CHAPTER 4 – DIAGNOSIS AND DIFFERENTIAL DIAGNOSIS
Diagnosis is not difficult if one is aware of the syndrome. It must be made on positive grounds with a clear knowledge of the pathogenesis. If a good history is taken the vast majority of cases give a story of periodic attacks of both peripheral and central nervous system disturbances. Such a story, in the absence of any signs of organic nervous disease, suggests the hyperventilation syndrome. If, in addition, there is respiratory distress unrelated to exertion, the diagnosis is certain. If a case presents with central symptoms alone, or with some other effect or overbreathing, such as tachycardia, the diagnosis may become more difficult. If careful attention is paid to all symptoms, however, and not only to the one which has made the deepest impression on the patient, it is usually possible to elicit the characteristic story of respiratory difficulty associated with paresthesia and giddiness. It must be remembered that patients seldom mention any respiratory difficulty because they are not aware of its relevance. In these cases leading questions are probably justified and the report of relatives may prove helpful.
Finally, a hyperventilation test will clinch the diagnosis. The patient is instructed to overbreathe for several minutes at the rate of 30 or 40 breaths per minute. In this series, most patients reproduced, in 1 to 3 minutes, the symptoms of which they had complained. Some took as long as 8 to 10 minutes. It is important to see that they are really overbreathing and to remember that the upright position is the best one for eliciting cerebral symptoms and the recumbent position the best for eliciting peripheral symptoms. The object of the test is to reproduce the patient’s symptoms so that the similarity between the symptoms and those produced by overbreathing is recognized. The time taken to develop the syndrome is not very important, except very broadly, because the depth and rate of breathing vary from patient to patient. A metronome is of help in regulating the rate. Patients also vary from time to time in their susceptibility to the test depending on their emotional state, blood sugar level, etc.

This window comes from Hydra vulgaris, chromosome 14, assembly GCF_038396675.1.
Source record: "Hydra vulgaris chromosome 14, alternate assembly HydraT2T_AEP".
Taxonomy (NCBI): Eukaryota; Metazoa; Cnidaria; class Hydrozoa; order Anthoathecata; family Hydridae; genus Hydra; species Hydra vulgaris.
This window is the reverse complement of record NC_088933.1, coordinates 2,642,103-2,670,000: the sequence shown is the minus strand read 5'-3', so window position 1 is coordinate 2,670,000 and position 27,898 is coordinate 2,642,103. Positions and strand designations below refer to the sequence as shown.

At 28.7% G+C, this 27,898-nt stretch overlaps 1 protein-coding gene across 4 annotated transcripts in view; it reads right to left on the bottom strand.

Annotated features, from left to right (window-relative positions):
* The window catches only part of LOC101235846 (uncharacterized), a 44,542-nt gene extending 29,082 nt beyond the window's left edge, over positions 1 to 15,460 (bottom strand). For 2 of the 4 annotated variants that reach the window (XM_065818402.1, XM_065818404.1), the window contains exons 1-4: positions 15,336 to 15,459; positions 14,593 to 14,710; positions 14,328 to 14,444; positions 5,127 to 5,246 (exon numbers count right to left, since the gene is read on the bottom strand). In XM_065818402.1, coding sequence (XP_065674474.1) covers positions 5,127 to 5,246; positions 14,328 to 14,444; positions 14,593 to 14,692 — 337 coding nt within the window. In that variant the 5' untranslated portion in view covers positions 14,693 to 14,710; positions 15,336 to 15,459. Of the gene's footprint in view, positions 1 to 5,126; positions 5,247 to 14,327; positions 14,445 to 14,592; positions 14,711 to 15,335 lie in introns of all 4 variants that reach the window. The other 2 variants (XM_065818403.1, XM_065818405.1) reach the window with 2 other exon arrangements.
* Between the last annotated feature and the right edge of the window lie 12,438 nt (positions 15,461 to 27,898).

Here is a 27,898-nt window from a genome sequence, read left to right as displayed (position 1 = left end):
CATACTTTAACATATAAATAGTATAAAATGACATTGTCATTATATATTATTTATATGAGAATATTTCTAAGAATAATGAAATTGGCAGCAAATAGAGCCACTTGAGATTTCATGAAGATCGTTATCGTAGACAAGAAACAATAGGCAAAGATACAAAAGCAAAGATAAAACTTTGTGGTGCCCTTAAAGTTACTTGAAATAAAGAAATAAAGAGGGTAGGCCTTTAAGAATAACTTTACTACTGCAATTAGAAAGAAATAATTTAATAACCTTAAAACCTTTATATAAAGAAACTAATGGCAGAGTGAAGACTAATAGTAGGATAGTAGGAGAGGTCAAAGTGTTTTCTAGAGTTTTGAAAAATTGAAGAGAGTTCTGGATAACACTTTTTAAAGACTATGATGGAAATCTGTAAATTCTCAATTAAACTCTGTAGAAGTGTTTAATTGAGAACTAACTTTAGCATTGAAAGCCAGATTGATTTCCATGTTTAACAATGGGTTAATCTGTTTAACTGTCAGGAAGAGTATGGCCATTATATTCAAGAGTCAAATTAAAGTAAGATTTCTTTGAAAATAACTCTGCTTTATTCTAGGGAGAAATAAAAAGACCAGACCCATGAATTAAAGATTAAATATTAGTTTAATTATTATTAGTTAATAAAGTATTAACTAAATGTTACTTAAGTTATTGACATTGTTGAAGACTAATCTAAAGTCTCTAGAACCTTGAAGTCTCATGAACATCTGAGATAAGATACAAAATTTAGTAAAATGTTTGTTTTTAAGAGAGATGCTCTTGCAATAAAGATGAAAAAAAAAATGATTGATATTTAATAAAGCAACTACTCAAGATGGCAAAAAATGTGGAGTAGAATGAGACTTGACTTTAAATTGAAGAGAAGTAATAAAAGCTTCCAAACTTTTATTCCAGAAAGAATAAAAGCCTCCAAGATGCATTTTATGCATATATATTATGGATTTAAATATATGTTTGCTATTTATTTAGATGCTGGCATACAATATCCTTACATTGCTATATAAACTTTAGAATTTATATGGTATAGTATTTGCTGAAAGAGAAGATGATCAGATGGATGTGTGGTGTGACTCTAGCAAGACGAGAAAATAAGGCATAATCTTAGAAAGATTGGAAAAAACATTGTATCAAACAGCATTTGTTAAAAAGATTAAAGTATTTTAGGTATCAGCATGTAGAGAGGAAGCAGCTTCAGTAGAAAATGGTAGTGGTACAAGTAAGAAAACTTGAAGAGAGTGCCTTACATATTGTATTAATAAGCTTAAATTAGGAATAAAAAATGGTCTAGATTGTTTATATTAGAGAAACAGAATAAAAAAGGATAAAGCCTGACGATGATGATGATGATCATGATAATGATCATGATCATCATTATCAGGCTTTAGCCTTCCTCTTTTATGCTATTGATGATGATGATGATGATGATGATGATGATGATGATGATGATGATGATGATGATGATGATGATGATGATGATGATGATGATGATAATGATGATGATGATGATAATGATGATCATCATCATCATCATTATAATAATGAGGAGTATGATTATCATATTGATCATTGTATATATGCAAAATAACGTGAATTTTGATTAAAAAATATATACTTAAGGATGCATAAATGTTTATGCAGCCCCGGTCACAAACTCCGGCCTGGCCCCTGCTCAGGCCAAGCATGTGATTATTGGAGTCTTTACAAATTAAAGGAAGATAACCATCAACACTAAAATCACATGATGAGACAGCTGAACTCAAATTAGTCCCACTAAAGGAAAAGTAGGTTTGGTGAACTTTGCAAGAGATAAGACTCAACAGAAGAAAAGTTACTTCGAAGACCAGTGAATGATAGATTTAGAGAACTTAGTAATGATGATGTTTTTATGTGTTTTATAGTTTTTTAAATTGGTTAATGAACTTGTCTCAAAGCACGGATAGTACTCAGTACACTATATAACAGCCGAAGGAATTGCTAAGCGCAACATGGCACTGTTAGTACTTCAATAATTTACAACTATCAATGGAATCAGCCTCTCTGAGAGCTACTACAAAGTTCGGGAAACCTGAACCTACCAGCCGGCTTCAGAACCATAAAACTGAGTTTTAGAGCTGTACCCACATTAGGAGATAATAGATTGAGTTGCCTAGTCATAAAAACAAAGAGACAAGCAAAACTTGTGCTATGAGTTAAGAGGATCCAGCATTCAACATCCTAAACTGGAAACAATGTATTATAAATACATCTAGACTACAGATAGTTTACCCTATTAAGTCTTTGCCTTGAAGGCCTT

The following are some of the vague or erroneous diagnoses with which these patients presented themselves:
- Neurosis or “Functional disease”
Fifteen patients were thus diagnosed. In other words, their illness was recognized as being of emotional origin, but no further classification was attempted. There can be no real understanding by the doctor or the patient of an illness vaguely labeled “neurosis“. If the patient is getting symptoms as real as paresthesia or tetanic spasm his physiology is disturbed. Hyperventilation is one of the mechanisms by which this disordered physical state is brought about.
Three cases were thought to be epileptic. The diagnosis was made on a story of a sudden loss of consciousness. A careful history showed, however, that all these cases had premonitory signs of respiratory distress. If an attack is witnessed by a doctor the differentiation from an epileptic seizure is easy. In the tetanic “fit” the striking thing is the increased rate and depth of breathing. A general stiffening of the body occurs – opisthotonus is marked – but no motor jerking. Occasionally the posture or the hands is unmistakably tetanic. Consciousness is seldom completely lost though the patient may not respond to pin-prick for a few seconds. Tongue biting and incontinence seldom occur. Cyanosis is relatively uncommon though it may occur if overbreathing is followed by a long period of apnea. Many people imagine that grand mal seizures are readily precipitated by overbreathing. Most authorities say it is very uncommon to induce a grand mal seizure in this way though petit mal attacks are readily so induced. Gibbs, Lennox, and Gibbs (1940) claim that patients with petit mal have a low CO2 level in the blood and so are unusually susceptible to any loss of it through overbreathing.